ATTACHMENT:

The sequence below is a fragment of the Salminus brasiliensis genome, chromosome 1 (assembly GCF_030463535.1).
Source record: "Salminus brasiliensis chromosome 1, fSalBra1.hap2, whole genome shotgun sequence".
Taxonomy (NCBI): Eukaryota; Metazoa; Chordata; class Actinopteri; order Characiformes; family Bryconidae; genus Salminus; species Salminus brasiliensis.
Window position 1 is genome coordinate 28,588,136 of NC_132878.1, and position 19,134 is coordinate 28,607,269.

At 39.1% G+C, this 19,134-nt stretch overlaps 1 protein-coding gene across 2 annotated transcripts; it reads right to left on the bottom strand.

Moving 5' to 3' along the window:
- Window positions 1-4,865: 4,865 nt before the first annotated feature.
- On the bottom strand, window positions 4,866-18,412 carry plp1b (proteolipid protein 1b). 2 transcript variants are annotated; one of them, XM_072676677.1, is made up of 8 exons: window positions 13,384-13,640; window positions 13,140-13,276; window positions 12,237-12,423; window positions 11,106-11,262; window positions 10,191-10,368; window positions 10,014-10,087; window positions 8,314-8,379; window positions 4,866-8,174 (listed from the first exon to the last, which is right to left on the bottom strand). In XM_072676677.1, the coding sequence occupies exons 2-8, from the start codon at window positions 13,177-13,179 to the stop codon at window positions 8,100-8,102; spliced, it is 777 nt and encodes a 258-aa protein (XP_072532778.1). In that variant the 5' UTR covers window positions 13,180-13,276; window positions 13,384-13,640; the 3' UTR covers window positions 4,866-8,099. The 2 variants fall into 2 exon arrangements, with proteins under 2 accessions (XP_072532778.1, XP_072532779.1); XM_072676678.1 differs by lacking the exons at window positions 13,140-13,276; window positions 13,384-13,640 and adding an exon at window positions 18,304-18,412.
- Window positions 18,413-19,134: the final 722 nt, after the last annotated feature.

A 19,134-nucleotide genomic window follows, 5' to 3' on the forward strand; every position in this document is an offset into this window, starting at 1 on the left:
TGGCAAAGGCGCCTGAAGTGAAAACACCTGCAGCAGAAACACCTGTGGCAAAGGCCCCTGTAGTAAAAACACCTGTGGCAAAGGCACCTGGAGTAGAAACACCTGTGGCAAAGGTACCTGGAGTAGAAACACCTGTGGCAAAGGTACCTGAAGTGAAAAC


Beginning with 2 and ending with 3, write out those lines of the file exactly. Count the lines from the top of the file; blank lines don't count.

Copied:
Source record: "Salminus brasiliensis chromosome 1, fSalBra1.hap2, whole genome shotgun sequence".
Taxonomy (NCBI): Eukaryota; Metazoa; Chordata; class Actinopteri; order Characiformes; family Bryconidae; genus Salminus; species Salminus brasiliensis.